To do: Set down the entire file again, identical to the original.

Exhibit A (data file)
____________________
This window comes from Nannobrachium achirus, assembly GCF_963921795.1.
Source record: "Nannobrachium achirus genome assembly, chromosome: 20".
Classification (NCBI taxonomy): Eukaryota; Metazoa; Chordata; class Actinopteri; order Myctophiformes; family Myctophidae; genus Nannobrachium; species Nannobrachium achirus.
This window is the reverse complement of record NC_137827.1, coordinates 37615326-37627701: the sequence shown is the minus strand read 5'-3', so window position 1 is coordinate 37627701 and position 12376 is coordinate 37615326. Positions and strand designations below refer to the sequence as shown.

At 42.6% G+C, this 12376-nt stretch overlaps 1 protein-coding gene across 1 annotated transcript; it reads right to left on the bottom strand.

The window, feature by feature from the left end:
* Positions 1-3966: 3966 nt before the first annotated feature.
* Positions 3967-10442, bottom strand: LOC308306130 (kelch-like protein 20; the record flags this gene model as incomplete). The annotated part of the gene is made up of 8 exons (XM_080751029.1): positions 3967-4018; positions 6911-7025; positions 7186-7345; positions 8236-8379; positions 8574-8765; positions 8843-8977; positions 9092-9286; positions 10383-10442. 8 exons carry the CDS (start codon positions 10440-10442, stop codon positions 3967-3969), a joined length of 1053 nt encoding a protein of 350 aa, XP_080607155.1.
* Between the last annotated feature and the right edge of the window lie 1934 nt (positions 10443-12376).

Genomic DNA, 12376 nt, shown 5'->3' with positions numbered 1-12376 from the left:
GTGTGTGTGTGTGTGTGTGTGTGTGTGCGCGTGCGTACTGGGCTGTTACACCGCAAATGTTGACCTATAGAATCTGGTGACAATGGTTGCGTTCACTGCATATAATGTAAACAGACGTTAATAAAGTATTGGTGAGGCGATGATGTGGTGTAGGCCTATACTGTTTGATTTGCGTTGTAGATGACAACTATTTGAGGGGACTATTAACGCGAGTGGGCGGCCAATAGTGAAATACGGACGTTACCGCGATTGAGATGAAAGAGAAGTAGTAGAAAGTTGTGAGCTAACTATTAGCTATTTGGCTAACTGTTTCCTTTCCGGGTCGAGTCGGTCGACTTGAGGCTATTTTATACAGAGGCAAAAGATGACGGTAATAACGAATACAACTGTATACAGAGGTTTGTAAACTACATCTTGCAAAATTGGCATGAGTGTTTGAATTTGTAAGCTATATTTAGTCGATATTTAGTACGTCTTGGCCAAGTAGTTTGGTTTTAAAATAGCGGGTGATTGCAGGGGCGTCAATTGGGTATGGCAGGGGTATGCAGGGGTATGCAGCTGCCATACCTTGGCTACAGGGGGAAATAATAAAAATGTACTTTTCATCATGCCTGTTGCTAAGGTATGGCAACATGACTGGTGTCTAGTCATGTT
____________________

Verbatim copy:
This window comes from Nannobrachium achirus, assembly GCF_963921795.1.
Source record: "Nannobrachium achirus genome assembly, chromosome: 20".
Classification (NCBI taxonomy): Eukaryota; Metazoa; Chordata; class Actinopteri; order Myctophiformes; family Myctophidae; genus Nannobrachium; species Nannobrachium achirus.
This window is the reverse complement of record NC_137827.1, coordinates 37615326-37627701: the sequence shown is the minus strand read 5'-3', so window position 1 is coordinate 37627701 and position 12376 is coordinate 37615326. Positions and strand designations below refer to the sequence as shown.

At 42.6% G+C, this 12376-nt stretch overlaps 1 protein-coding gene across 1 annotated transcript; it reads right to left on the bottom strand.

The window, feature by feature from the left end:
* Positions 1-3966: 3966 nt before the first annotated feature.
* Positions 3967-10442, bottom strand: LOC308306130 (kelch-like protein 20; the record flags this gene model as incomplete). The annotated part of the gene is made up of 8 exons (XM_080751029.1): positions 3967-4018; positions 6911-7025; positions 7186-7345; positions 8236-8379; positions 8574-8765; positions 8843-8977; positions 9092-9286; positions 10383-10442. 8 exons carry the CDS (start codon positions 10440-10442, stop codon positions 3967-3969), a joined length of 1053 nt encoding a protein of 350 aa, XP_080607155.1.
* Between the last annotated feature and the right edge of the window lie 1934 nt (positions 10443-12376).

Genomic DNA, 12376 nt, shown 5'->3' with positions numbered 1-12376 from the left:
GTGTGTGTGTGTGTGTGTGTGTGTGTGCGCGTGCGTACTGGGCTGTTACACCGCAAATGTTGACCTATAGAATCTGGTGACAATGGTTGCGTTCACTGCATATAATGTAAACAGACGTTAATAAAGTATTGGTGAGGCGATGATGTGGTGTAGGCCTATACTGTTTGATTTGCGTTGTAGATGACAACTATTTGAGGGGACTATTAACGCGAGTGGGCGGCCAATAGTGAAATACGGACGTTACCGCGATTGAGATGAAAGAGAAGTAGTAGAAAGTTGTGAGCTAACTATTAGCTATTTGGCTAACTGTTTCCTTTCCGGGTCGAGTCGGTCGACTTGAGGCTATTTTATACAGAGGCAAAAGATGACGGTAATAACGAATACAACTGTATACAGAGGTTTGTAAACTACATCTTGCAAAATTGGCATGAGTGTTTGAATTTGTAAGCTATATTTAGTCGATATTTAGTACGTCTTGGCCAAGTAGTTTGGTTTTAAAATAGCGGGTGATTGCAGGGGCGTCAATTGGGTATGGCAGGGGTATGCAGGGGTATGCAGCTGCCATACCTTGGCTACAGGGGGAAATAATAAAAATGTACTTTTCATCATGCCTGTTGCTAAGGTATGGCAACATGACTGGTGTCTAGTCATGTT